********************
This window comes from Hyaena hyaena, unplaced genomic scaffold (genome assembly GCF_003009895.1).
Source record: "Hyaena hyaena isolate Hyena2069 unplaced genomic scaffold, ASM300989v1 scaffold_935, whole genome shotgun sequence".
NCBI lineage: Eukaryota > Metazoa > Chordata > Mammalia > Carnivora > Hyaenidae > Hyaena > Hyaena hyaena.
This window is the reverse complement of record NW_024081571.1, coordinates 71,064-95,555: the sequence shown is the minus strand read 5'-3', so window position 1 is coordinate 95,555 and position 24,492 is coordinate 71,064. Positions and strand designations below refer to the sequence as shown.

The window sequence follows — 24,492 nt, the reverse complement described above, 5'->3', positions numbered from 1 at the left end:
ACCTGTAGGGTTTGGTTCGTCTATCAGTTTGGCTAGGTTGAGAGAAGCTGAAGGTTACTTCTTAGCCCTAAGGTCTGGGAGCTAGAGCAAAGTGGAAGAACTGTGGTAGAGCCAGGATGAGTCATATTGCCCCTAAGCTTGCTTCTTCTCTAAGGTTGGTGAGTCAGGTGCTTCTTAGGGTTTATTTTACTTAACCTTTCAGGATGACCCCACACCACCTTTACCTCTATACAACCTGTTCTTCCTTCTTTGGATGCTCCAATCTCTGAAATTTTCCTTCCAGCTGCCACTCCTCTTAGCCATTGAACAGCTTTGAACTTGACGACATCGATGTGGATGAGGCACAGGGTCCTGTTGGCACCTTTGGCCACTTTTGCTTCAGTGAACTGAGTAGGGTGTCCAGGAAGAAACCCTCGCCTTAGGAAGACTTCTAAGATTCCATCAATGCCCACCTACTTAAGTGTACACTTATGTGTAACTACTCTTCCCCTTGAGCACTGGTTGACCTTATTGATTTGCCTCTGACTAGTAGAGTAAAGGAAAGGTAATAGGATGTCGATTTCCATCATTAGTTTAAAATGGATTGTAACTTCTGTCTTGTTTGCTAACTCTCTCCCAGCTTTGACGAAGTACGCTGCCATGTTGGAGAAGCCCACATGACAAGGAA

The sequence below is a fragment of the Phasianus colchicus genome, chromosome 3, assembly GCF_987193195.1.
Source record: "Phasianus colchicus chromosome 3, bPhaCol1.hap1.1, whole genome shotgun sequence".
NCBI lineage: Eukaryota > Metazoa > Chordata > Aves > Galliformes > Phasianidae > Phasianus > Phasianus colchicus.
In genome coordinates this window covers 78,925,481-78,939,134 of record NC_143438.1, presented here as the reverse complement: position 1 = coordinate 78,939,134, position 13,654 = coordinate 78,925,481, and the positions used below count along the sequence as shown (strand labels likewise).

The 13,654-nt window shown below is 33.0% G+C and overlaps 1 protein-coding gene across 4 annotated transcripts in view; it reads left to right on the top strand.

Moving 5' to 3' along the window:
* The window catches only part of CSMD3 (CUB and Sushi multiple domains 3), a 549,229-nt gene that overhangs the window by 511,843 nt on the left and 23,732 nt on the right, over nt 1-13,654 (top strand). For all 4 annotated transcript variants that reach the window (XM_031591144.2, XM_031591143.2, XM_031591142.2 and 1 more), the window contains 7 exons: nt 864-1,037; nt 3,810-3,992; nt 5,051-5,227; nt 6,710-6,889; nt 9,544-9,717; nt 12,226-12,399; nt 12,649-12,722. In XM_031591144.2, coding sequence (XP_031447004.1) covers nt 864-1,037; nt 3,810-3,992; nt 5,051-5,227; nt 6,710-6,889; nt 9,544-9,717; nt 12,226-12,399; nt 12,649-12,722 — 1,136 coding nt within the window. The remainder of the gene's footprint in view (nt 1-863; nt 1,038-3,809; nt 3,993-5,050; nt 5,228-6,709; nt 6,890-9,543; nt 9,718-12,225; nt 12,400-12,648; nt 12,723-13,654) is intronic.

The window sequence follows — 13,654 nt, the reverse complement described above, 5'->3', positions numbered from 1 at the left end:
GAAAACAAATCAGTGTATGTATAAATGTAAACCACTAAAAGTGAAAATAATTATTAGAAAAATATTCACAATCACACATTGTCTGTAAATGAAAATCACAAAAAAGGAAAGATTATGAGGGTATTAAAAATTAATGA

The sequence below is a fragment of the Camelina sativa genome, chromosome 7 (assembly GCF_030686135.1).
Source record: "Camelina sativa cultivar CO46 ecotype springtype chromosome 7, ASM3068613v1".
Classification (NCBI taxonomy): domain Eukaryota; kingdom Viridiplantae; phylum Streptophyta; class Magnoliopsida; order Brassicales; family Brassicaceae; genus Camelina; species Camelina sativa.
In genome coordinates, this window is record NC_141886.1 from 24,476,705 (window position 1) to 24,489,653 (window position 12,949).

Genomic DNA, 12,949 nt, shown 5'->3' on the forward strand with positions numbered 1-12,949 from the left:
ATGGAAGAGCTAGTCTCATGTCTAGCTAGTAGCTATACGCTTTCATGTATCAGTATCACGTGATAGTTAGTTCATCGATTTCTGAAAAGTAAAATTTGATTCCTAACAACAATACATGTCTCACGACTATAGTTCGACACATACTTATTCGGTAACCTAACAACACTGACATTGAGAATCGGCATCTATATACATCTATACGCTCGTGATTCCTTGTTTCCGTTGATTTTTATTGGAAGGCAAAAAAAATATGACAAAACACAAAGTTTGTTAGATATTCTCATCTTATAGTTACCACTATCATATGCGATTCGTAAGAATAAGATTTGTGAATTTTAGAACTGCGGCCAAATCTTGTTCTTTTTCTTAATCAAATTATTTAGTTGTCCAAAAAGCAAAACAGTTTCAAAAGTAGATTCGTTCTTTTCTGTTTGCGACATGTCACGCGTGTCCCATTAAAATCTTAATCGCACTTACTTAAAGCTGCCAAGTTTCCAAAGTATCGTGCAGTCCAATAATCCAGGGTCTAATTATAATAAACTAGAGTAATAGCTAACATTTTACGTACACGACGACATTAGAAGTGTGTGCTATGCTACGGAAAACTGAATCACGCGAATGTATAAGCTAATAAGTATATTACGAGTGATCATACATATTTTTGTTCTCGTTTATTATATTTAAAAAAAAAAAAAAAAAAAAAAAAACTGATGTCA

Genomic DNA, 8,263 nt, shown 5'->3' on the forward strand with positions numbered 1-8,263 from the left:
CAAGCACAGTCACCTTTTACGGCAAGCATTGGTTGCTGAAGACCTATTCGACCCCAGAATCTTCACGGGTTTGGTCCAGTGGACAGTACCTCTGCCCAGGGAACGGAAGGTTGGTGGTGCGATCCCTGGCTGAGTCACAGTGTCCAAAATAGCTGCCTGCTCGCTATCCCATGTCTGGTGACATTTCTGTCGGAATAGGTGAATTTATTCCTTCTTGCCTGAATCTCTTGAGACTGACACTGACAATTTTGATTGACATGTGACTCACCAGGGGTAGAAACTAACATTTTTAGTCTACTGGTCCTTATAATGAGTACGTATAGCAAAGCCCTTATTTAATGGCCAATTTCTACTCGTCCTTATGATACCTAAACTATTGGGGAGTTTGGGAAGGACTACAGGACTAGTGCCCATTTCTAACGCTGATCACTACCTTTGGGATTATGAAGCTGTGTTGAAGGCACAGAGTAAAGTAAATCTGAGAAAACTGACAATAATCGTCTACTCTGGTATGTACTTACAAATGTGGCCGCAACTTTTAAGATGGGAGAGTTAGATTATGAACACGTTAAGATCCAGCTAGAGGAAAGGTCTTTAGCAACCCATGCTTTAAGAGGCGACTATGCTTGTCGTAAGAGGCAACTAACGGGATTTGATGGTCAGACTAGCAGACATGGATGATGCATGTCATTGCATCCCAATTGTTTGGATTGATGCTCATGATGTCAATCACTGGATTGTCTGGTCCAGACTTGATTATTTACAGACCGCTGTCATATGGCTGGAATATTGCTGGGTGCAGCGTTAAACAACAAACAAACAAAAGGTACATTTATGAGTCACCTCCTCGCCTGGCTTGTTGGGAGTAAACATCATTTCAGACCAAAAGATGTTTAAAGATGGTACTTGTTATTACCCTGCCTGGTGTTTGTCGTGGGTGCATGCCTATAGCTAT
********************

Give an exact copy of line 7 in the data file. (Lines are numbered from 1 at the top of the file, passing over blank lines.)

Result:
The sequence below is a fragment of the Phasianus colchicus genome, chromosome 3, assembly GCF_987193195.1.